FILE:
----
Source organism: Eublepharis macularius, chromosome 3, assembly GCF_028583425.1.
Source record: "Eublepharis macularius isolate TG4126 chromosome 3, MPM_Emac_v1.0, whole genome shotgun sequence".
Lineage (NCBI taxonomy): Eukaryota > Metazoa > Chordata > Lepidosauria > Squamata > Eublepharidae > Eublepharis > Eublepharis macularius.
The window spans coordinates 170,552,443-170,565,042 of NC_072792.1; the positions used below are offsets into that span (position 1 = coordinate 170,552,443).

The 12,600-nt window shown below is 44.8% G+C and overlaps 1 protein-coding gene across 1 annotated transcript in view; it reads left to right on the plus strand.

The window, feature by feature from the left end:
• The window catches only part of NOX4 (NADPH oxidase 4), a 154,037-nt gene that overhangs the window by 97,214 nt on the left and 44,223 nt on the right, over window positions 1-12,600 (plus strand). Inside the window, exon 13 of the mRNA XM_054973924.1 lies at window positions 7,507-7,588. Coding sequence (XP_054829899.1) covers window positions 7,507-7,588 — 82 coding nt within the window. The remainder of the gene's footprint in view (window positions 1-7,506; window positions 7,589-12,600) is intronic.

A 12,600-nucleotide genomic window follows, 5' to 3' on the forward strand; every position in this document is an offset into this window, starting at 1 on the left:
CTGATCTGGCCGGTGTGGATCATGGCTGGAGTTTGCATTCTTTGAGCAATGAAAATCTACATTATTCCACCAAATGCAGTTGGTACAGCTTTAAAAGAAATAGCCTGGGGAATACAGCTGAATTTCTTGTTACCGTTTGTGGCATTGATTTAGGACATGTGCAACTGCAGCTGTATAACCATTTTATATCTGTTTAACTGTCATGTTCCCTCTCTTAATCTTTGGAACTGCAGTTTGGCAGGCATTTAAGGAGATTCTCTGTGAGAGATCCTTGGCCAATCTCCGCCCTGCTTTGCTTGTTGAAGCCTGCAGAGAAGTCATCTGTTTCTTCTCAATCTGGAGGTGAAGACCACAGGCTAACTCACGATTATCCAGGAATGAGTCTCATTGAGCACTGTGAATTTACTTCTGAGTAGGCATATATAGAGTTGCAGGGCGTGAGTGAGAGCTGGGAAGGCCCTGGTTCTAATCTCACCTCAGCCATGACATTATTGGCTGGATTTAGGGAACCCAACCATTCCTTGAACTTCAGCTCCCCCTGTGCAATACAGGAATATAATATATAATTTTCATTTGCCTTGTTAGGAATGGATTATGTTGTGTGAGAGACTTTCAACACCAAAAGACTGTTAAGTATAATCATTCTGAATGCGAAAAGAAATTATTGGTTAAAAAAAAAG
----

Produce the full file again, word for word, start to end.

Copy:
Source organism: Eublepharis macularius, chromosome 3, assembly GCF_028583425.1.
Source record: "Eublepharis macularius isolate TG4126 chromosome 3, MPM_Emac_v1.0, whole genome shotgun sequence".
Lineage (NCBI taxonomy): Eukaryota > Metazoa > Chordata > Lepidosauria > Squamata > Eublepharidae > Eublepharis > Eublepharis macularius.
The window spans coordinates 170,552,443-170,565,042 of NC_072792.1; the positions used below are offsets into that span (position 1 = coordinate 170,552,443).

The 12,600-nt window shown below is 44.8% G+C and overlaps 1 protein-coding gene across 1 annotated transcript in view; it reads left to right on the plus strand.

The window, feature by feature from the left end:
• The window catches only part of NOX4 (NADPH oxidase 4), a 154,037-nt gene that overhangs the window by 97,214 nt on the left and 44,223 nt on the right, over window positions 1-12,600 (plus strand). Inside the window, exon 13 of the mRNA XM_054973924.1 lies at window positions 7,507-7,588. Coding sequence (XP_054829899.1) covers window positions 7,507-7,588 — 82 coding nt within the window. The remainder of the gene's footprint in view (window positions 1-7,506; window positions 7,589-12,600) is intronic.

A 12,600-nucleotide genomic window follows, 5' to 3' on the forward strand; every position in this document is an offset into this window, starting at 1 on the left:
CTGATCTGGCCGGTGTGGATCATGGCTGGAGTTTGCATTCTTTGAGCAATGAAAATCTACATTATTCCACCAAATGCAGTTGGTACAGCTTTAAAAGAAATAGCCTGGGGAATACAGCTGAATTTCTTGTTACCGTTTGTGGCATTGATTTAGGACATGTGCAACTGCAGCTGTATAACCATTTTATATCTGTTTAACTGTCATGTTCCCTCTCTTAATCTTTGGAACTGCAGTTTGGCAGGCATTTAAGGAGATTCTCTGTGAGAGATCCTTGGCCAATCTCCGCCCTGCTTTGCTTGTTGAAGCCTGCAGAGAAGTCATCTGTTTCTTCTCAATCTGGAGGTGAAGACCACAGGCTAACTCACGATTATCCAGGAATGAGTCTCATTGAGCACTGTGAATTTACTTCTGAGTAGGCATATATAGAGTTGCAGGGCGTGAGTGAGAGCTGGGAAGGCCCTGGTTCTAATCTCACCTCAGCCATGACATTATTGGCTGGATTTAGGGAACCCAACCATTCCTTGAACTTCAGCTCCCCCTGTGCAATACAGGAATATAATATATAATTTTCATTTGCCTTGTTAGGAATGGATTATGTTGTGTGAGAGACTTTCAACACCAAAAGACTGTTAAGTATAATCATTCTGAATGCGAAAAGAAATTATTGGTTAAAAAAAAAG